The U.S. Attorney’s Office and FBI also obtained seizure warrants authorizing the FBI to seize cryptocurrency stolen by the North Korean hackers from a victim in the indictment – a financial services company in New York – held at two cryptocurrency exchanges. The seizures include sums of multiple cryptocurrencies totaling approximately $1.9 million, which will ultimately be returned to the victim.
Jon, Kim, and Park are charged with one count of conspiracy to commit computer fraud and abuse, which carries a maximum sentence of five years in prison, and one count of conspiracy to commit wire fraud and bank fraud, which carries a maximum sentence of 30 years in prison.
In relation to the case filed in Los Angeles, Alaumary has agreed to plead guilty to one count of conspiracy to commit money laundering, which carries a maximum sentence of 20 years in prison.
The charges contained in the indictment are merely accusations and the defendants are presumed innocent unless and until proven guilty beyond a reasonable doubt.
The investigation of Jon, Kim, and Park was led by the FBI’s Los Angeles Field Office, which worked closely with the FBI’s Charlotte Field Office. The U.S. Secret Service’s Los Angeles Field Office and Global Investigative Operations Center provided substantial assistance. The FBI’s Cyber Division also provided substantial assistance.
The investigations of Alaumary were conducted by the U.S. Secret Service’s Savannah Field Office, FBI’s Los Angeles Field Office, and the U.S. Secret Service’s Los Angeles Field Office and Global Investigative Operations Center. The FBI’s Criminal Investigative Division also provided substantial assistance.
The case against Jon, Kim, and Park is being prosecuted by Assistant U.S. Attorneys Anil J. Antony and Khaldoun Shobaki of the Cyber and Intellectual Property Crimes Section, with substantial assistance from Trial Attorney Scott Claffee of the Department of Justice National Security Division’s Counterintelligence and Export Control Section.
Assistant U.S. Attorneys Antony and Shobaki are also prosecuting the case against Alaumary, in which the U.S. Attorney’s Office for the Southern District of Georgia and the Criminal Division’s Computer Crimes and Intellectual Property Section (CCIPS) provided substantial assistance. Assistant U.S. Attorneys Antony and Shobaki, along with Assistant U.S. Attorney Jonathan Galatzan of the Asset Forfeiture Section, also obtained the seizure warrants for cryptocurrency stolen from the financial services company in New York.
The Criminal Division’s Office of International Affairs provided assistance throughout these investigations, as did many of the FBI’s Legal Attachés, as well as foreign authorities around the world. Numerous victims cooperated and provided valuable assistance.
Assistant Attorney General John C. Demers Delivers Remarks on the National Security Cyber Investigation into North Korean Operatives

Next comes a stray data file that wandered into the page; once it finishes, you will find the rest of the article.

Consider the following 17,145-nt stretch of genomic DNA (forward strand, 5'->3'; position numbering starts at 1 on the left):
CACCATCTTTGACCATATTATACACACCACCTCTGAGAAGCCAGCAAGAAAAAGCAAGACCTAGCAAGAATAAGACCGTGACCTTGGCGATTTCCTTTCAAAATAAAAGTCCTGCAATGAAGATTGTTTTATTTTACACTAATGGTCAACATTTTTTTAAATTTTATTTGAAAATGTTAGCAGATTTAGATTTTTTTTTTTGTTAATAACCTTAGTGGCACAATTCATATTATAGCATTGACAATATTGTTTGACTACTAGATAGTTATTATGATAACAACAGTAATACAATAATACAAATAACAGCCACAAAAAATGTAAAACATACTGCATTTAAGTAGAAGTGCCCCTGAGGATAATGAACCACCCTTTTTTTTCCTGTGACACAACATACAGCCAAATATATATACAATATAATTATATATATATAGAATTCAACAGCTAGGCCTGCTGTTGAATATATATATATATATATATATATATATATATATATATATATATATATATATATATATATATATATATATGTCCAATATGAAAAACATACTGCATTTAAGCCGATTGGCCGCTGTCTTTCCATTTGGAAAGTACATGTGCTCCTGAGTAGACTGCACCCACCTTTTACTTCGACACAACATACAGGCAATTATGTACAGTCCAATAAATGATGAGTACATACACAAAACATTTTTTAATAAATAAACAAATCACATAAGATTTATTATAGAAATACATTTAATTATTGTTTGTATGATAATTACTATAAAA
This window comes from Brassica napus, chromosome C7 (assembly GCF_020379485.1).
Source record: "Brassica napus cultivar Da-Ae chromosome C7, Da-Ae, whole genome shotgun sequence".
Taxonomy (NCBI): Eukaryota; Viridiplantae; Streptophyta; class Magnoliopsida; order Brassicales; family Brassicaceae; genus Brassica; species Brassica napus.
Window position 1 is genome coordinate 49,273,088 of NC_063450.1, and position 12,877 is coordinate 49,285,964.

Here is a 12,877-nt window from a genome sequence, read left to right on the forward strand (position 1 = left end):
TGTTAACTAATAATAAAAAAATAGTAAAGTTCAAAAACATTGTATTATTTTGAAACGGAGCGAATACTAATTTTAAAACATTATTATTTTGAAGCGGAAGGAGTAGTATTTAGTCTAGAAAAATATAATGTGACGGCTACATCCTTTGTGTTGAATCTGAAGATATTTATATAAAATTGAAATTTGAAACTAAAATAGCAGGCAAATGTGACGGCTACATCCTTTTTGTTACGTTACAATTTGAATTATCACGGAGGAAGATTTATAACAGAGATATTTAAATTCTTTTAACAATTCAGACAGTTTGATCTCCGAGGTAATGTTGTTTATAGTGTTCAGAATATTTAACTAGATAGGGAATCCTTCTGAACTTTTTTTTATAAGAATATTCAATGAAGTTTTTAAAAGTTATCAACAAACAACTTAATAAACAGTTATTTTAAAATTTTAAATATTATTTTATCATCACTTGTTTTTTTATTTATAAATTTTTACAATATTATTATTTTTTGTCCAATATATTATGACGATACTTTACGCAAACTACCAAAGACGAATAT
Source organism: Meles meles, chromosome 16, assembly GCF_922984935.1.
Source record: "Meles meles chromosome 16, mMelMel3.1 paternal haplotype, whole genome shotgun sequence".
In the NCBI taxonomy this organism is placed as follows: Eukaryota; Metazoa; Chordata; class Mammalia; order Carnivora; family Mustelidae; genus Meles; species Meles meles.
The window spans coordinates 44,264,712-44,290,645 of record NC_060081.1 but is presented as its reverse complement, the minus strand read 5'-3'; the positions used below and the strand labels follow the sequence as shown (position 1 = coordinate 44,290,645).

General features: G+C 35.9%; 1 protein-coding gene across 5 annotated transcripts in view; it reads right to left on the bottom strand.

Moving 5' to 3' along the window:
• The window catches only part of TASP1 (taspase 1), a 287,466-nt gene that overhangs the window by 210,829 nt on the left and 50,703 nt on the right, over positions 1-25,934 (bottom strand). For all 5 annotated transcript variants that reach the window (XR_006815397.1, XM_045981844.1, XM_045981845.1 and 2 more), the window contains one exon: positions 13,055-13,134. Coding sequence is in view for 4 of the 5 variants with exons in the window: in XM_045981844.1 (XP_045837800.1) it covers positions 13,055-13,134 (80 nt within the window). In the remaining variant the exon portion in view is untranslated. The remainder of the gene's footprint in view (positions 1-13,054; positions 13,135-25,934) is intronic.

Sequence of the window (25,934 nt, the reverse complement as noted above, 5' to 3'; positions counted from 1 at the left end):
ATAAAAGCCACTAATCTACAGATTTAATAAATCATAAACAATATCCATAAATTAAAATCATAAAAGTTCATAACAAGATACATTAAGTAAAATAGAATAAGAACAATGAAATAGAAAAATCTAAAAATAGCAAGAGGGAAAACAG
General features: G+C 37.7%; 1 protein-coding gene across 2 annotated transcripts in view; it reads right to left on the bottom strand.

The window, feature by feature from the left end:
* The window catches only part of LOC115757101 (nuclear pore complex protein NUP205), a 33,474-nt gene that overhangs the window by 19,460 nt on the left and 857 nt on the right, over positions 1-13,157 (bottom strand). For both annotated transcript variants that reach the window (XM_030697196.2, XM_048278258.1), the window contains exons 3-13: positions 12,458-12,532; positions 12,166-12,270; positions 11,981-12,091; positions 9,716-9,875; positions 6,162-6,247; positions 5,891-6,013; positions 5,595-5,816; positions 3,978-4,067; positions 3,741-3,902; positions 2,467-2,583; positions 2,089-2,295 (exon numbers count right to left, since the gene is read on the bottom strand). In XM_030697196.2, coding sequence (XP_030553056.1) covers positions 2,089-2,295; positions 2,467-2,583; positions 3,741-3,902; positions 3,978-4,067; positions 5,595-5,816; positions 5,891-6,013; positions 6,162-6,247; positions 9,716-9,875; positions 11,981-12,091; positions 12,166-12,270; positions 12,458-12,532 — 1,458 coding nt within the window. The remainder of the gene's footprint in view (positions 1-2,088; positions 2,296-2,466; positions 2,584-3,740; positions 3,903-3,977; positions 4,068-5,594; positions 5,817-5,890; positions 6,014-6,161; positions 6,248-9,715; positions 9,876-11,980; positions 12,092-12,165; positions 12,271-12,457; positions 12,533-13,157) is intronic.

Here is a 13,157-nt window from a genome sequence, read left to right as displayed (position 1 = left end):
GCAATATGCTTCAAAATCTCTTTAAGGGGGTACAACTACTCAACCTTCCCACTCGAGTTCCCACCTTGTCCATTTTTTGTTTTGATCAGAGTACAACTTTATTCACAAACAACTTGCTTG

Justice Department Announces New Charges in United States v. Jon Chang Hyok, Kim Il, and Park Jin Hyok (CDCA)
Today, the Justice Department is announcing charges following a significant national security cyber investigation first disclosed publicly more than two years ago.
As laid out in today’s indictment, North Korea’s operatives, using keyboards rather than guns, stealing digital wallets of cryptocurrency instead of sacks of cash, are the world’s leading bank robbers. The Department will continue to confront malicious nation state cyber activity with our unique tools and work with our fellow agencies and the family of norms abiding nations to do the same. We were together back in September 2018, when the U.S. Attorney’s Office for the Central District of California, with the assistance of the National Security Division, charged a North Korean programmer, who was working for the government of the Democratic People’s Republic of Korea (DPRK), with conspiring to conduct some of the most damaging cyberattacks ever, including the:
- November 2014 destructive attack and hack-and-dump targeting Sony Pictures Entertainment over a comedy film they did not like;
- February 2016 cyber-enabled heist of $81 million from the Bank of Bangladesh and other heists; and
- May 2017 global Wannacry 2.0 attack.
The events as described in that complaint provided the first indications that the North Korean regime would become focused on, and adept at, stealing money from institutions around the world.
Today, the Department unseals an indictment, returned by a grand jury in the Central District of California, charging the same DPRK programmer, as well as two newly-identified DPRK conspirators, with a campaign of cyber heists and extortion schemes, targeting both traditional and cryptocurrencies. The indictment adds to the list of victims since 2018, including continued cyber-enabled heists from banks on four continents targeting over $1.2 billion. It also describes in stark detail how the DPRK cyber threat has followed the money and turned its revenue generation sights on the most cutting edge aspects of international finance, including through the theft of cryptocurrency from exchanges and other financial institutions, in some cases through the creation and deployment of cryptocurrency applications with hidden backdoors. The indictment refines the attribution of this crime spree to the DPRK military intelligence services, specifically the Reconnaissance General Bureau (RGB). Simply put, the regime has become a criminal syndicate with a flag, which harnesses its state resources to steal hundreds of millions of dollars.